REVIEW- BABA YEGA
Baba Yega has been one of my favorite dining establishments for several years now. A true Houston healthy eating and breakfast institution; that is why it pains me to write this Rant. But I am reminded of the words of Oscan Wilde, “The truth is … never simple.”
On this particular Sunday morning the sky was gray and thunderous. My husband wanted breakfast so a few names were tossed out, but we quickly settled on Baba Yega. Though we had dinner several times recently it had been a few months since we had brunched there and we were pretty excited. The drive there was dreary and the sky kept warning to go home but as we arrived the clouds parted, birds began to sing their songs and we were seated on the covered verandah. How lovely this brunch would be.
Baba Yega had to our surprise expanded and taken over the Herb Shop next door; now a charming nook for the brunch buffet. They enlarged the omelet and waffle bar with cooks and the buffet had many more choices including more fruits and platters of desserts. This was going to be great!
The line at the fresh foods bar was extremely long so I went for the chafers and dished out a cube of some kind of veggie frittata, home fries, soft bacon and then injected into the line and asked someone to pass me an Eggs Benedict (my favorite) and just before the door piled on some of their famous fresh fruit. I sat down, raised my fork with excitement, thunder echoed through the cloudless sky, I looked over my shoulders, took a sip of my mimosa and raised my fork again. I tried to dig in to my favorite breakfast item, but something was wrong, I couldn’t cut through it! I examined.
“What could be wrong”? I thought to myself.
After a quick dissection I discovered the problem. Uncooked Canadian bacon; an untoasted, fresh from the package, English muffin; topped with a lovely poached egg and chunky lemon-less hollandaise! I tasted it. Oh my! I gulped down another sip of four-dollar champagne, with a touch of concentrated orange juice.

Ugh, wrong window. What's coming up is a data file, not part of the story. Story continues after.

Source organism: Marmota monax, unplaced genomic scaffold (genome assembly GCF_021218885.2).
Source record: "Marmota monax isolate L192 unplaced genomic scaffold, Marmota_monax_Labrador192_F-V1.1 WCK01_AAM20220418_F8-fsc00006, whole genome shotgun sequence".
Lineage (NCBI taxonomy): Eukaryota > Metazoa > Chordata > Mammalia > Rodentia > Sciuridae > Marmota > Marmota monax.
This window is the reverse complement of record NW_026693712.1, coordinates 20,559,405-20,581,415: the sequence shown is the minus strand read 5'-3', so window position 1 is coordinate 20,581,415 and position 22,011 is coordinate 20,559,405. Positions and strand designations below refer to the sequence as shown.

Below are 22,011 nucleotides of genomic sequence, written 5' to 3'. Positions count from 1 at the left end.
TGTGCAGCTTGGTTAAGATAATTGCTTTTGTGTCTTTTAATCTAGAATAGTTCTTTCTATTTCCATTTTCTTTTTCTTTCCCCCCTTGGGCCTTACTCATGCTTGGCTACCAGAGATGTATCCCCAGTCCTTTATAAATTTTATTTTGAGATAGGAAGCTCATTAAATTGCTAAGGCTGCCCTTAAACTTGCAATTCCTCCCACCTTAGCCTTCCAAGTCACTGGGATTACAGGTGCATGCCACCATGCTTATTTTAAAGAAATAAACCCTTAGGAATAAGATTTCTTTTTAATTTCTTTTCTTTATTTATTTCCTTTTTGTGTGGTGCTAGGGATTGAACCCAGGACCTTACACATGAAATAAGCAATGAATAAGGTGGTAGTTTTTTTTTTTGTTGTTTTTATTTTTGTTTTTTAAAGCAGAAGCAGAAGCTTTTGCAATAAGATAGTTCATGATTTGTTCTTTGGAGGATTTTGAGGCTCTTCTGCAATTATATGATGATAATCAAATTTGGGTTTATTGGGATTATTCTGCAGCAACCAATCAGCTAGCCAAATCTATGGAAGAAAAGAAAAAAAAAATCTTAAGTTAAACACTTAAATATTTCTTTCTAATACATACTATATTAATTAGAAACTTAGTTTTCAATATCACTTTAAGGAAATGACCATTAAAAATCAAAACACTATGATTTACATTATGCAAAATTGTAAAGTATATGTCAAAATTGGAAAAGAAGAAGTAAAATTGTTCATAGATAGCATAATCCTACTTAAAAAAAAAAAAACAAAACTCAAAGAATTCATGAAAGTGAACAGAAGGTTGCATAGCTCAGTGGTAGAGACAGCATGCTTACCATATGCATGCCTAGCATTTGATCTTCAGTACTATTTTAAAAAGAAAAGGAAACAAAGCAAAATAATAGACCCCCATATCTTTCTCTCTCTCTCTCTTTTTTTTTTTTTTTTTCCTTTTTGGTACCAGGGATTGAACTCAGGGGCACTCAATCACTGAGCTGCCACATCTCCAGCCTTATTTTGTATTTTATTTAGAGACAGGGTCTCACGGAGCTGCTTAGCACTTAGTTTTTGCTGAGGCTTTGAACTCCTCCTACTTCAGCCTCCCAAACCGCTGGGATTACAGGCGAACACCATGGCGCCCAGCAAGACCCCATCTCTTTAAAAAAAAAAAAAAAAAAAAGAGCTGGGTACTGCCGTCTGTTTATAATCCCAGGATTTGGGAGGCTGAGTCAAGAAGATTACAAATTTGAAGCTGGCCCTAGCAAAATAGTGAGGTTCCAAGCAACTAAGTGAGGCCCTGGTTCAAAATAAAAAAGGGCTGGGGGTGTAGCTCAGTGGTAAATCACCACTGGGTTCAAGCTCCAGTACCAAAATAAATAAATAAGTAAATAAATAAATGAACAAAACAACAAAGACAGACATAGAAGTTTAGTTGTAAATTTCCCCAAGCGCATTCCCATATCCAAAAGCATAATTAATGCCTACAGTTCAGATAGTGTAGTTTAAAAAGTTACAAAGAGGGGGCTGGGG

“Blah! Surely this is an oversight”, I think as I move on to the next item.
I first eat the odd tasting bacon, then on to a square of dry lukewarm “frittata” with barely chopped broccoli heads and stems and no taste of cheese, herbs, spices or salt, and last the soggy under seasoned potatoes. Now the jig is up, quality has been sacrificed for a larger dining crowd and bigger profits. My husband encourages me that surely the omelets and waffles will be fine.
“Honey, who can mess up these two breakfast staples,” (thunder again and a slight mist of rain).
As we get up our waiter makes his second appearance, asking if we would like to order more drinks (even though our glasses are half full).
“No, thank you.” We have more delicious food to sample!
I wait ten minutes to get to the front of the line before I get to my cook. Once I arrive I ask for a waffle. I’m about to be accept a halfway raw, half of a waffle when I ask for a fully cooked one.
“Sir, can you toast it a little more for me? I like it really brown ,tee hee.”
He throws it in a warmer for the people behind me, grumbles something in Spanish, ours the batter and walks off. The man in line behind me is beginning to lose his patience and now two ladies have skipped the line. These are the makings of a fiasco… The cook returns and the gentleman to my right explains for me in Spanish about the waffle and about the ladies skipping in line. The cook argues and leaves again. The ladies to my right order omelets from the other cook who just finished with two other people. Now I’m losing my patience. Fifteen minutes have now passed since I came for an omelet. The cook is now arguing with a lady in the kitchen. Five more minutes. The man to my right takes the half cooked waffle and leaves The other cook starts my omelet and eventually the cook returns and finishes it and starts another and my waffle as well.
Then I discover there are only two waffle toppings: nuts and banana sauce. Only nutty banana sauce. No whipped cream or sliced fruit or anything a person might want. I search the buffet items to put together something palatable and by then my waffle is cold. I eat it dejectedly and chase it with the rest of my orange champagne shooter. My husband and I pay our forty-five dollars after waiting another fifteen minutes for the check(thunder, lightning) and leave.
On the rainy ride home we reminisce about when restaurateurs in Houston had passion. When they were loyal to the customer and the craft. I think of the great meals I’ve had at so many places that have now turned into chain locations dishing out monotony, or into glorified fast food establishments. I call out to these restaurants and all those still holding true to the culinary arts and challenge them to be original, bring Houston back to the luster and flavor it once had. Make this city a culinary destination because of you! And when you do, make me a reservation, because I am hungry and ready to eat.
by Chef Natasha Treú
2607 Grant St.
Reservations Not Needed under 10 ppl
* Fri & Sat 11am-11pm
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